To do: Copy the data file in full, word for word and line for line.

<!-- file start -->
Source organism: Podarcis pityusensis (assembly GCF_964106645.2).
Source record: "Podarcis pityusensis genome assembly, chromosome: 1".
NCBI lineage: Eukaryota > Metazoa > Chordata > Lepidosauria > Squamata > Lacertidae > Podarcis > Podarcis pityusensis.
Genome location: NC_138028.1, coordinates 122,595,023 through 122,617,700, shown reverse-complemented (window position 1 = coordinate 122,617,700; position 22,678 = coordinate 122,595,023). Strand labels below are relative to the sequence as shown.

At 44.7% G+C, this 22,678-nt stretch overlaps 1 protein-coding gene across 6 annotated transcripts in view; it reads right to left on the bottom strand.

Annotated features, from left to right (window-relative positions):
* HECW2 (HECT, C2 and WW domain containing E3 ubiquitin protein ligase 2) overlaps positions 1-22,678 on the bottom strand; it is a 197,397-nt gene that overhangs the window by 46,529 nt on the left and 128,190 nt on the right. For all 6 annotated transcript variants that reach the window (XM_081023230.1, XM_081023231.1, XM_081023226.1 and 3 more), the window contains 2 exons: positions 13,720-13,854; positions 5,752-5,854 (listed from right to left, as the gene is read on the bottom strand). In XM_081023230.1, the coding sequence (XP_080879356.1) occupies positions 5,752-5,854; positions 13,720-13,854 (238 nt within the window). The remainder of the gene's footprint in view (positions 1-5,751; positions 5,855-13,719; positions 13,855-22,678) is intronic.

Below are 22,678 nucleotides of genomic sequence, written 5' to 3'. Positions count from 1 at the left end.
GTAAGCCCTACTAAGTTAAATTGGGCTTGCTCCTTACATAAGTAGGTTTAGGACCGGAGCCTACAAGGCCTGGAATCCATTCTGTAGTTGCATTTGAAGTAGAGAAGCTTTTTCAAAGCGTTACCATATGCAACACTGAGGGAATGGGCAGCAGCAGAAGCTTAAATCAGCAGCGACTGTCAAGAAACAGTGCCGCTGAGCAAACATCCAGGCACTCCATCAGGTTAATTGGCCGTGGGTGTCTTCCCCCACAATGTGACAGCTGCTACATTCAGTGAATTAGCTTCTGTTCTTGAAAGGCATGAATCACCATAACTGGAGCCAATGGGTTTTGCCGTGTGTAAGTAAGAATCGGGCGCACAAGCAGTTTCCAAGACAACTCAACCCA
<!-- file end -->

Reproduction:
Source organism: Podarcis pityusensis (assembly GCF_964106645.2).
Source record: "Podarcis pityusensis genome assembly, chromosome: 1".
NCBI lineage: Eukaryota > Metazoa > Chordata > Lepidosauria > Squamata > Lacertidae > Podarcis > Podarcis pityusensis.
Genome location: NC_138028.1, coordinates 122,595,023 through 122,617,700, shown reverse-complemented (window position 1 = coordinate 122,617,700; position 22,678 = coordinate 122,595,023). Strand labels below are relative to the sequence as shown.

At 44.7% G+C, this 22,678-nt stretch overlaps 1 protein-coding gene across 6 annotated transcripts in view; it reads right to left on the bottom strand.

Annotated features, from left to right (window-relative positions):
* HECW2 (HECT, C2 and WW domain containing E3 ubiquitin protein ligase 2) overlaps positions 1-22,678 on the bottom strand; it is a 197,397-nt gene that overhangs the window by 46,529 nt on the left and 128,190 nt on the right. For all 6 annotated transcript variants that reach the window (XM_081023230.1, XM_081023231.1, XM_081023226.1 and 3 more), the window contains 2 exons: positions 13,720-13,854; positions 5,752-5,854 (listed from right to left, as the gene is read on the bottom strand). In XM_081023230.1, the coding sequence (XP_080879356.1) occupies positions 5,752-5,854; positions 13,720-13,854 (238 nt within the window). The remainder of the gene's footprint in view (positions 1-5,751; positions 5,855-13,719; positions 13,855-22,678) is intronic.

Below are 22,678 nucleotides of genomic sequence, written 5' to 3'. Positions count from 1 at the left end.
GTAAGCCCTACTAAGTTAAATTGGGCTTGCTCCTTACATAAGTAGGTTTAGGACCGGAGCCTACAAGGCCTGGAATCCATTCTGTAGTTGCATTTGAAGTAGAGAAGCTTTTTCAAAGCGTTACCATATGCAACACTGAGGGAATGGGCAGCAGCAGAAGCTTAAATCAGCAGCGACTGTCAAGAAACAGTGCCGCTGAGCAAACATCCAGGCACTCCATCAGGTTAATTGGCCGTGGGTGTCTTCCCCCACAATGTGACAGCTGCTACATTCAGTGAATTAGCTTCTGTTCTTGAAAGGCATGAATCACCATAACTGGAGCCAATGGGTTTTGCCGTGTGTAAGTAAGAATCGGGCGCACAAGCAGTTTCCAAGACAACTCAACCCA